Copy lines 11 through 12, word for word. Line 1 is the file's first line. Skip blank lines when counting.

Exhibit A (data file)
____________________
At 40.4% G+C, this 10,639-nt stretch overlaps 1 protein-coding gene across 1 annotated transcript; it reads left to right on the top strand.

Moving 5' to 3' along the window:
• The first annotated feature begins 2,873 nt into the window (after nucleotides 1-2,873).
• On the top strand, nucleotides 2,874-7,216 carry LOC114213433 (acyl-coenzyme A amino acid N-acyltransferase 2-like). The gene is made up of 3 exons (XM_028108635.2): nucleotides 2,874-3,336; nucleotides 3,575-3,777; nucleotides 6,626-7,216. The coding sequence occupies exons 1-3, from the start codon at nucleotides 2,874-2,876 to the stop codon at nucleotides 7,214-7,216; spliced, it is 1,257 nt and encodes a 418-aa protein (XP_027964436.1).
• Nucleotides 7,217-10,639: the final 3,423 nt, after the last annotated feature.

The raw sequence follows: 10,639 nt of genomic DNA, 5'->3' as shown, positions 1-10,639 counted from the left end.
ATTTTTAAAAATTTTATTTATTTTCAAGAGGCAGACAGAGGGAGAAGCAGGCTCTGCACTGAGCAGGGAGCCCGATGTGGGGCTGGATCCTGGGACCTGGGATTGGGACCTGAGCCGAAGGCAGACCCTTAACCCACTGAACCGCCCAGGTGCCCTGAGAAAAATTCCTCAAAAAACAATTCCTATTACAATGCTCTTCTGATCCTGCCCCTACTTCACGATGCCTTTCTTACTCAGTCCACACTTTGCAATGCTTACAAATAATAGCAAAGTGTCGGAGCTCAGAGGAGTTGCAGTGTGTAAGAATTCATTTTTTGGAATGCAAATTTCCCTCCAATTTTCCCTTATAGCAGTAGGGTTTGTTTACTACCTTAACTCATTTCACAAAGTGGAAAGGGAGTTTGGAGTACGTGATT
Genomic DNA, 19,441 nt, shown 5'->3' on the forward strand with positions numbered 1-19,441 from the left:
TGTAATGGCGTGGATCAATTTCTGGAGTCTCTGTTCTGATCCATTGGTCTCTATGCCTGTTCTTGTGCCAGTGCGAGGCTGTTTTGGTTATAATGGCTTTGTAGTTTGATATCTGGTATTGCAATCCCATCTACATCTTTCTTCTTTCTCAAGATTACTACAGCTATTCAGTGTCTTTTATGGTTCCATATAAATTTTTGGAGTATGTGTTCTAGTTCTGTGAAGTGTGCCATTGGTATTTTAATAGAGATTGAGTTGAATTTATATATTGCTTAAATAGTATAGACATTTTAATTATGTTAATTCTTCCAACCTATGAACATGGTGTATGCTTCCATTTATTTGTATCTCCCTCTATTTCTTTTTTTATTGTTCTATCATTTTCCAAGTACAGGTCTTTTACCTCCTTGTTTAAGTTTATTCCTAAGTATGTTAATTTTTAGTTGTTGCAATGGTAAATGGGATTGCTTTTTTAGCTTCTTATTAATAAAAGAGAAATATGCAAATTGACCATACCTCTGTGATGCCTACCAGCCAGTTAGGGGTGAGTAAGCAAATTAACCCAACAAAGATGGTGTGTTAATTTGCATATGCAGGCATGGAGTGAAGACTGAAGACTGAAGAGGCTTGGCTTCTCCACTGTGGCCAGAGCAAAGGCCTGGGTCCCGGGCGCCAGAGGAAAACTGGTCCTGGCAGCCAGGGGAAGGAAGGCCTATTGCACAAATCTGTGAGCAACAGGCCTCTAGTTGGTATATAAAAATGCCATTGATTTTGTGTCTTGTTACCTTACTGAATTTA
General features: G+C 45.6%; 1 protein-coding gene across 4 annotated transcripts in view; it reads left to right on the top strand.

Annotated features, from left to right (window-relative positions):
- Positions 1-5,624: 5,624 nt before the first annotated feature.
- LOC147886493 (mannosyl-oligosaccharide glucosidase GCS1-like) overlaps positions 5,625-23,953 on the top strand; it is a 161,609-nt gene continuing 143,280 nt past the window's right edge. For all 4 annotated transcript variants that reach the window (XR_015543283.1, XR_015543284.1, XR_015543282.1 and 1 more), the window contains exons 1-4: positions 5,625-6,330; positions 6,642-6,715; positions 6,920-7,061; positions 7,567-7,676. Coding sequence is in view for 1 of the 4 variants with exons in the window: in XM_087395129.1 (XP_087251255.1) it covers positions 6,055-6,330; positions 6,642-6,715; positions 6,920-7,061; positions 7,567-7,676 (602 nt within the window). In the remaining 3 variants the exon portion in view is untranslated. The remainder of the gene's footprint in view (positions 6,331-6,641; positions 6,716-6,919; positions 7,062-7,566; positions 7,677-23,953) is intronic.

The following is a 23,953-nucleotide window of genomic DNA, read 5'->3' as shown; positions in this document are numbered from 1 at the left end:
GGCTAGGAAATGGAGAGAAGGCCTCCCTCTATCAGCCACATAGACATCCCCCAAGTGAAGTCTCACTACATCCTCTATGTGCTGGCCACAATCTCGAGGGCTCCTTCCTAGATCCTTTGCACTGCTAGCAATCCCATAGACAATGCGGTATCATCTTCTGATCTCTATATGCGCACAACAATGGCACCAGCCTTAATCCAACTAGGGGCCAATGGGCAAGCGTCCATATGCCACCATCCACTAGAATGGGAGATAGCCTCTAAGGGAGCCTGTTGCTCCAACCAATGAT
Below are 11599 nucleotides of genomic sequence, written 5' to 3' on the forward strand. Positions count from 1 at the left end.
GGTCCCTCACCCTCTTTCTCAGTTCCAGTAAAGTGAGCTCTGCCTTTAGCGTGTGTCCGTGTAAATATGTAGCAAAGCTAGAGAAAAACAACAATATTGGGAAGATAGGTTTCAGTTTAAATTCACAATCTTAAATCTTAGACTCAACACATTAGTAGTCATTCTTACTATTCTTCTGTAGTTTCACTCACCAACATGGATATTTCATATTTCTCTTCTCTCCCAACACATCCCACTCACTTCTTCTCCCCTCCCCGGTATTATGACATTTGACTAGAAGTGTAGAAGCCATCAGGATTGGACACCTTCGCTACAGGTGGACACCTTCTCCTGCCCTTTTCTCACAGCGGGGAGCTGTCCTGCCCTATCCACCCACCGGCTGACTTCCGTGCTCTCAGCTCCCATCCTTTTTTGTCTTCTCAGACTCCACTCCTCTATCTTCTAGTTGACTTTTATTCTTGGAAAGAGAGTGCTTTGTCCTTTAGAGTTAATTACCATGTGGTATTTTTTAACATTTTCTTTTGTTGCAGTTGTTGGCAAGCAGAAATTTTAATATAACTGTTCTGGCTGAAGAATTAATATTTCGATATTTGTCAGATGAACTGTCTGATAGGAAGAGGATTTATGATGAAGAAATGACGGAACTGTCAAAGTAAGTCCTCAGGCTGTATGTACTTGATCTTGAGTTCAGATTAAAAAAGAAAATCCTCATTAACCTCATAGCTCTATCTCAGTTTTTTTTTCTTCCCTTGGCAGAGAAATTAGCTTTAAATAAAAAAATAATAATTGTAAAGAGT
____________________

Annotated features, from left to right (window-relative positions):
- Positions 1-5,624: 5,624 nt before the first annotated feature.